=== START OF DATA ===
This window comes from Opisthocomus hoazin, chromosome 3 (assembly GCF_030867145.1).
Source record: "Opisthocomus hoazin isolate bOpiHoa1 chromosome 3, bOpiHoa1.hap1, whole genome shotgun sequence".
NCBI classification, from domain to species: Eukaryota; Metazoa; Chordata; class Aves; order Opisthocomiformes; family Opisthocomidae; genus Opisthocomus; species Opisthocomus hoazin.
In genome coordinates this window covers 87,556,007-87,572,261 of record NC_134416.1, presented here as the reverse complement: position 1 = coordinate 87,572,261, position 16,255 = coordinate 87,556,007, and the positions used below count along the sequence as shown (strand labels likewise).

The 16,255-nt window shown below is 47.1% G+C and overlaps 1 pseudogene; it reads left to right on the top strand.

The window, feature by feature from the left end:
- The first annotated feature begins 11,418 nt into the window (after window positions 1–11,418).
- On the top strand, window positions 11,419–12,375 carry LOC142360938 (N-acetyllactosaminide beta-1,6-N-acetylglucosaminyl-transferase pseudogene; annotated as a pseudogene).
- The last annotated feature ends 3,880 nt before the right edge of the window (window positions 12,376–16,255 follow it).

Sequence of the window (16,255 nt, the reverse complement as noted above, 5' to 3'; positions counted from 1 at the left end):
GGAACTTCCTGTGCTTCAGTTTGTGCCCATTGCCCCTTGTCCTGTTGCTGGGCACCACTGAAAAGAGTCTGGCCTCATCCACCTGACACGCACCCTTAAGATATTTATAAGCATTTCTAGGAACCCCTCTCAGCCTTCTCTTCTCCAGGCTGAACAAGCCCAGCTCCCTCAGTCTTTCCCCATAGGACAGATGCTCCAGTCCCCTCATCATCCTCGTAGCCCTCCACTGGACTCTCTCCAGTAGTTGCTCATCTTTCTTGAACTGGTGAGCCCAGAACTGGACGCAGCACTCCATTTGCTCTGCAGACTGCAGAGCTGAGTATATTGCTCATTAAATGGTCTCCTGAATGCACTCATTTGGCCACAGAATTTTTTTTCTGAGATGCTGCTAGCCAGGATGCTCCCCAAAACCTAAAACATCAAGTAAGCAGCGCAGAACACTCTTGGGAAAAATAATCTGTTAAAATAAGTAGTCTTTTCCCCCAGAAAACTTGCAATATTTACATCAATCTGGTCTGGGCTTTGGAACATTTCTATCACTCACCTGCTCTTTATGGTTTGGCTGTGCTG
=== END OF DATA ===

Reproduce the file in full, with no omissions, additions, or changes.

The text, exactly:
This window comes from Opisthocomus hoazin, chromosome 3 (assembly GCF_030867145.1).
Source record: "Opisthocomus hoazin isolate bOpiHoa1 chromosome 3, bOpiHoa1.hap1, whole genome shotgun sequence".
NCBI classification, from domain to species: Eukaryota; Metazoa; Chordata; class Aves; order Opisthocomiformes; family Opisthocomidae; genus Opisthocomus; species Opisthocomus hoazin.
In genome coordinates this window covers 87,556,007-87,572,261 of record NC_134416.1, presented here as the reverse complement: position 1 = coordinate 87,572,261, position 16,255 = coordinate 87,556,007, and the positions used below count along the sequence as shown (strand labels likewise).

The 16,255-nt window shown below is 47.1% G+C and overlaps 1 pseudogene; it reads left to right on the top strand.

The window, feature by feature from the left end:
- The first annotated feature begins 11,418 nt into the window (after window positions 1–11,418).
- On the top strand, window positions 11,419–12,375 carry LOC142360938 (N-acetyllactosaminide beta-1,6-N-acetylglucosaminyl-transferase pseudogene; annotated as a pseudogene).
- The last annotated feature ends 3,880 nt before the right edge of the window (window positions 12,376–16,255 follow it).

Sequence of the window (16,255 nt, the reverse complement as noted above, 5' to 3'; positions counted from 1 at the left end):
GGAACTTCCTGTGCTTCAGTTTGTGCCCATTGCCCCTTGTCCTGTTGCTGGGCACCACTGAAAAGAGTCTGGCCTCATCCACCTGACACGCACCCTTAAGATATTTATAAGCATTTCTAGGAACCCCTCTCAGCCTTCTCTTCTCCAGGCTGAACAAGCCCAGCTCCCTCAGTCTTTCCCCATAGGACAGATGCTCCAGTCCCCTCATCATCCTCGTAGCCCTCCACTGGACTCTCTCCAGTAGTTGCTCATCTTTCTTGAACTGGTGAGCCCAGAACTGGACGCAGCACTCCATTTGCTCTGCAGACTGCAGAGCTGAGTATATTGCTCATTAAATGGTCTCCTGAATGCACTCATTTGGCCACAGAATTTTTTTTCTGAGATGCTGCTAGCCAGGATGCTCCCCAAAACCTAAAACATCAAGTAAGCAGCGCAGAACACTCTTGGGAAAAATAATCTGTTAAAATAAGTAGTCTTTTCCCCCAGAAAACTTGCAATATTTACATCAATCTGGTCTGGGCTTTGGAACATTTCTATCACTCACCTGCTCTTTATGGTTTGGCTGTGCTG